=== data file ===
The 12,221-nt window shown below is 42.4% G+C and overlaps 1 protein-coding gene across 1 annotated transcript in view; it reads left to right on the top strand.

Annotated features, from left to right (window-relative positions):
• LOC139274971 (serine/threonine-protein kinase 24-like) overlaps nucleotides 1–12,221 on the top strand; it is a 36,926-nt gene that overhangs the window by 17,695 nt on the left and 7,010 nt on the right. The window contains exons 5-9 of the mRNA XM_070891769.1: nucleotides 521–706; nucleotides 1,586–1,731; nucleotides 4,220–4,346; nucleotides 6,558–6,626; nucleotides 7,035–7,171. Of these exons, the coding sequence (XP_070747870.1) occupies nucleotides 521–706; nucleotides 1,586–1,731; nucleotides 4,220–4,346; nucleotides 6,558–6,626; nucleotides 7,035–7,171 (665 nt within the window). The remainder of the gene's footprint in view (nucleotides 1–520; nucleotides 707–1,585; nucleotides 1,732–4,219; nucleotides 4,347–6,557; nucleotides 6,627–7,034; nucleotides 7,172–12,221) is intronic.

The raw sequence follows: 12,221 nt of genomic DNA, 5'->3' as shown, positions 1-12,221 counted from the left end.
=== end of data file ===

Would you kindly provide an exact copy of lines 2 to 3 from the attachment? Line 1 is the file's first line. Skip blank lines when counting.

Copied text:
Annotated features, from left to right (window-relative positions):
• LOC139274971 (serine/threonine-protein kinase 24-like) overlaps nucleotides 1–12,221 on the top strand; it is a 36,926-nt gene that overhangs the window by 17,695 nt on the left and 7,010 nt on the right. The window contains exons 5-9 of the mRNA XM_070891769.1: nucleotides 521–706; nucleotides 1,586–1,731; nucleotides 4,220–4,346; nucleotides 6,558–6,626; nucleotides 7,035–7,171. Of these exons, the coding sequence (XP_070747870.1) occupies nucleotides 521–706; nucleotides 1,586–1,731; nucleotides 4,220–4,346; nucleotides 6,558–6,626; nucleotides 7,035–7,171 (665 nt within the window). The remainder of the gene's footprint in view (nucleotides 1–520; nucleotides 707–1,585; nucleotides 1,732–4,219; nucleotides 4,347–6,557; nucleotides 6,627–7,034; nucleotides 7,172–12,221) is intronic.